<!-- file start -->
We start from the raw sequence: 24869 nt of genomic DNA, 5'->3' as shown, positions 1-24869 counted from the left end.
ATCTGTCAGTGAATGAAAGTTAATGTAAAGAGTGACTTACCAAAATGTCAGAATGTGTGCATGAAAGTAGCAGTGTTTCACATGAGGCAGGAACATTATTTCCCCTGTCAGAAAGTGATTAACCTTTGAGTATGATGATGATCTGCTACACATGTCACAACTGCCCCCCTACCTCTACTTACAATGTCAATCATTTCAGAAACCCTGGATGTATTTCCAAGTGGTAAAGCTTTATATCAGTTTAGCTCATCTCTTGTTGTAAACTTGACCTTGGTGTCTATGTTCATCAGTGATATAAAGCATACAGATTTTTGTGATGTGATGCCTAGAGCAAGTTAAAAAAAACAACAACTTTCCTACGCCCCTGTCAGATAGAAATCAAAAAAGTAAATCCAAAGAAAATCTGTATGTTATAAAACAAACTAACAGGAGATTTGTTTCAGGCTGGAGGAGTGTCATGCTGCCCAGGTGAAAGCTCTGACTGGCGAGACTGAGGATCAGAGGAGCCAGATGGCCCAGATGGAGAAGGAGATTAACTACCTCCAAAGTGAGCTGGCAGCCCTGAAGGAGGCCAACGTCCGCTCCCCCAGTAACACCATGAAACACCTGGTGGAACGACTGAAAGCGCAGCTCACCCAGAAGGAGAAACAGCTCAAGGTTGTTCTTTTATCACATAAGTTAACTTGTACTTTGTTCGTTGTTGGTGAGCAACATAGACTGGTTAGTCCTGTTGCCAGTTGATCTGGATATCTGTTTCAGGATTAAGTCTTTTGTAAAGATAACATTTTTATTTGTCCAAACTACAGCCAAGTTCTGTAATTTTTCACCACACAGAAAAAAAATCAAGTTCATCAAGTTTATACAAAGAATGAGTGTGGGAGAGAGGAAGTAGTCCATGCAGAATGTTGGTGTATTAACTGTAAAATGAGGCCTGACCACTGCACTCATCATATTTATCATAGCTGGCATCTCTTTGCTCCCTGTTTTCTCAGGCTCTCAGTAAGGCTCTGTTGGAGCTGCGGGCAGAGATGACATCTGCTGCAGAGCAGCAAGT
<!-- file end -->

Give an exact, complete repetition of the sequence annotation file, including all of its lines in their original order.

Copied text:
We start from the raw sequence: 24869 nt of genomic DNA, 5'->3' as shown, positions 1-24869 counted from the left end.
ATCTGTCAGTGAATGAAAGTTAATGTAAAGAGTGACTTACCAAAATGTCAGAATGTGTGCATGAAAGTAGCAGTGTTTCACATGAGGCAGGAACATTATTTCCCCTGTCAGAAAGTGATTAACCTTTGAGTATGATGATGATCTGCTACACATGTCACAACTGCCCCCCTACCTCTACTTACAATGTCAATCATTTCAGAAACCCTGGATGTATTTCCAAGTGGTAAAGCTTTATATCAGTTTAGCTCATCTCTTGTTGTAAACTTGACCTTGGTGTCTATGTTCATCAGTGATATAAAGCATACAGATTTTTGTGATGTGATGCCTAGAGCAAGTTAAAAAAAACAACAACTTTCCTACGCCCCTGTCAGATAGAAATCAAAAAAGTAAATCCAAAGAAAATCTGTATGTTATAAAACAAACTAACAGGAGATTTGTTTCAGGCTGGAGGAGTGTCATGCTGCCCAGGTGAAAGCTCTGACTGGCGAGACTGAGGATCAGAGGAGCCAGATGGCCCAGATGGAGAAGGAGATTAACTACCTCCAAAGTGAGCTGGCAGCCCTGAAGGAGGCCAACGTCCGCTCCCCCAGTAACACCATGAAACACCTGGTGGAACGACTGAAAGCGCAGCTCACCCAGAAGGAGAAACAGCTCAAGGTTGTTCTTTTATCACATAAGTTAACTTGTACTTTGTTCGTTGTTGGTGAGCAACATAGACTGGTTAGTCCTGTTGCCAGTTGATCTGGATATCTGTTTCAGGATTAAGTCTTTTGTAAAGATAACATTTTTATTTGTCCAAACTACAGCCAAGTTCTGTAATTTTTCACCACACAGAAAAAAAATCAAGTTCATCAAGTTTATACAAAGAATGAGTGTGGGAGAGAGGAAGTAGTCCATGCAGAATGTTGGTGTATTAACTGTAAAATGAGGCCTGACCACTGCACTCATCATATTTATCATAGCTGGCATCTCTTTGCTCCCTGTTTTCTCAGGCTCTCAGTAAGGCTCTGTTGGAGCTGCGGGCAGAGATGACATCTGCTGCAGAGCAGCAAGT